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Miloš Vec

I wanna hold your hand

Controversies over Muslims refusing to shake hands with non-Muslims are typical of the conflicts affecting today's multi-religious societies. Appeals to the law are not the answer: processes of social self-regulation need to take their course beyond formal authority, argues Miloš Vec. [ more ]

Adam Zagajewski

A defence of ardour

Shalini Randeria, Anna Wójcik

Mobilizing law for solidarity

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Solidarity after Machiavelli

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Changing media -- Media in change
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Eurozine Editorial

Changing media -- Media in change


Media-technological developments are causing a fundamental re-structuring of the newspaper and book publishing sectors. Yet media change is about more than just the "newspaper crisis" and the iPad: property law, privacy, free speech and the functioning of the public sphere are all affected. This Eurozine focal point debates a field experiencing profound and constant transformation. [ more ]

Lothar Müller


A history of timeliness

Media The first printed newspaper appeared 150 years after Gutenberg, as the postal service replaced the messenger and news began to spread faster. Yet the format developed slowly, as Müller shows in a history of print media that concludes with the Internet age. [English version added] [ more ]

Václav Stetka

The rise of the tycoons

Economic crisis and changing media ownership in central Europe

Media As the regional presence of international players diminishes two decades after the privatization of media markets, local business elites looking to win influence are buying into the media sector. Václav Stetka takes stock of the consequences for free and independent journalism. [ more ]

Franco Berardi

Media activism revisited

Media philosophy Although media activism has opened up new spaces of expression, it has not been able to prevent the dominant media to invade this freedom, writes Franco Berardi. Activists should therefore "reinvest the aesthetic dimension"; first as art, then as therapy. [Russian version added] [ more ]

Sabine Nuss

Contested copyright

Copyright Underlying the debate on intellectual property is an ideological faultline between capitalist models and alternatives, writes Sabine Nuss. Although a property approach to intellectual goods has major disadvantages it remains the lesser of many evils. [Ukrainian version added] [ more ]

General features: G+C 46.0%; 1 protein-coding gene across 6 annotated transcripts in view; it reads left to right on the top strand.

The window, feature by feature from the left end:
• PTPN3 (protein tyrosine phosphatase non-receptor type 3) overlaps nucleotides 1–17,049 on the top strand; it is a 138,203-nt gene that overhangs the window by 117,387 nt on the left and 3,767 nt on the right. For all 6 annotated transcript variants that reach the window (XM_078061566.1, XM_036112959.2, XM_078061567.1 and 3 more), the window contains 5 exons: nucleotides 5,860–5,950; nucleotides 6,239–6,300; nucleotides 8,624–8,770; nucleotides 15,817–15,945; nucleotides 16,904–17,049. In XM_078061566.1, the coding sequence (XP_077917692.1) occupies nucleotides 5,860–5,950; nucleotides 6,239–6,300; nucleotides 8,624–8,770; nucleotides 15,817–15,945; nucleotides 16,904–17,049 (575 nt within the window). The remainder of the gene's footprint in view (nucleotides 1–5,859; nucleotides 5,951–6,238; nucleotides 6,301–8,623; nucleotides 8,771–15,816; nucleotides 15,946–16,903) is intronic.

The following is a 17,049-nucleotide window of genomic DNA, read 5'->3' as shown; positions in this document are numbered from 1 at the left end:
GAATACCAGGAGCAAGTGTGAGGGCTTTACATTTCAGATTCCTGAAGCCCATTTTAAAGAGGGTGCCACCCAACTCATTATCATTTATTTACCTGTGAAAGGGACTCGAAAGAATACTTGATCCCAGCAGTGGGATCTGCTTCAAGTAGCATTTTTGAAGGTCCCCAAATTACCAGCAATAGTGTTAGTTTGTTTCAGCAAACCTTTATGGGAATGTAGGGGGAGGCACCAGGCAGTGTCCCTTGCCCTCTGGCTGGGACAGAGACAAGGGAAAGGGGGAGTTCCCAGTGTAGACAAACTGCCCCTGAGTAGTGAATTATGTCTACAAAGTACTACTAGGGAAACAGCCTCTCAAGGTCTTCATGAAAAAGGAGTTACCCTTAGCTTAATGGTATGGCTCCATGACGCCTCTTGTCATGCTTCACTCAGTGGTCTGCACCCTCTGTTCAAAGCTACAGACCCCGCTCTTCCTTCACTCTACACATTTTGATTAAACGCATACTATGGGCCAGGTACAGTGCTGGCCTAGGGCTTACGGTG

Paul Starr

Bad news for the news

changing media The good news is: the digital revolution has revitalized journalism. The bad news: nobody wants to pay for it. With the Internet undermining the economic basis of professional reporting, the freedom of the press in western democracies is at stake, warns sociologist Paul Starr. [ more ]

Thomas Schmid

The story behind the story

changing media The newspaper crisis shows that another kind of journalism is needed: one that goes into detail, tells great stories, provides background, poses questions and turns answers into more questions. Thomas Schmid, publisher of "Die Welt", calls for a revival of journalistic virtues. [ more ]


Eurozine conference 2011

Tamara Witschge

New media in the newsroom = more democratic news?

changing media New media are changing news production, but not in the way democratization theorists hope, writes Tamara Witschge. The journalistic profession remains resistant to the "amateur", defending values under threat yet shoring up existing relations of power. [ more ]

Knut Olav Åmås

Newspapers: Innovate or die!

changing media The good news for big print media is that demand for quality journalism has never been so high. Yet they need to move with the new technology to continue doing what they do best, writes Knut Olav Åmås, culture editor of the Norwegian daily "Aftenposten". [ more ]

Iryna Vidanava

Scenes from the battlefield

free speech Despite renewed crackdowns on the independent media in Belarus, there are signs that the tide is turning in the battle for free speech in the country. However, victory for the democratic forces will require politicizing Belarus' young Internet audience, writes Iryna Vidanava. [ more ]

Alison Bethel-McKenzie

Free speech: The global balance

free speech Political repression of pro-democratic journalists throughout the Middle East; serial murder of reporters caught up in Latin America's drug wars; constitutional attacks on the media in Europe: free speech faces adversaries worldwide, warns the director of the International Press Institute. [ more ]

Pirjo Hiidenmaa

Technology's false imperative

Why digitization must not mean the end copyright

copyright Caught between publishing giants and small independents, the only asset available to authors is their copyright. It must not be weakened through digitization and the new ease with which content can be reproduced, argues the President of the European Writers Council. [ more ]

Felix Stalder


Producing culture in a weak intellectual property environment

copyright Cultural producers should be relaxed about digital technology's erosion of copyright. A weak copyright regime offers a chance to re-embed cultural production in concrete, personal relationships out of which new economic models can and do emerge. [ more ]

Leonhard Dobusch

Bad for artists?

On digitization, remuneration and copyright

copyright It is not illegal copying that is threatening the livelihood of artists, as record companies tell us, but an inequality built into the existing copyright system itself. Leonhard Dobusch on why, in a winner-takes-all culture, stronger copyright protection only benefits the few. [ more ]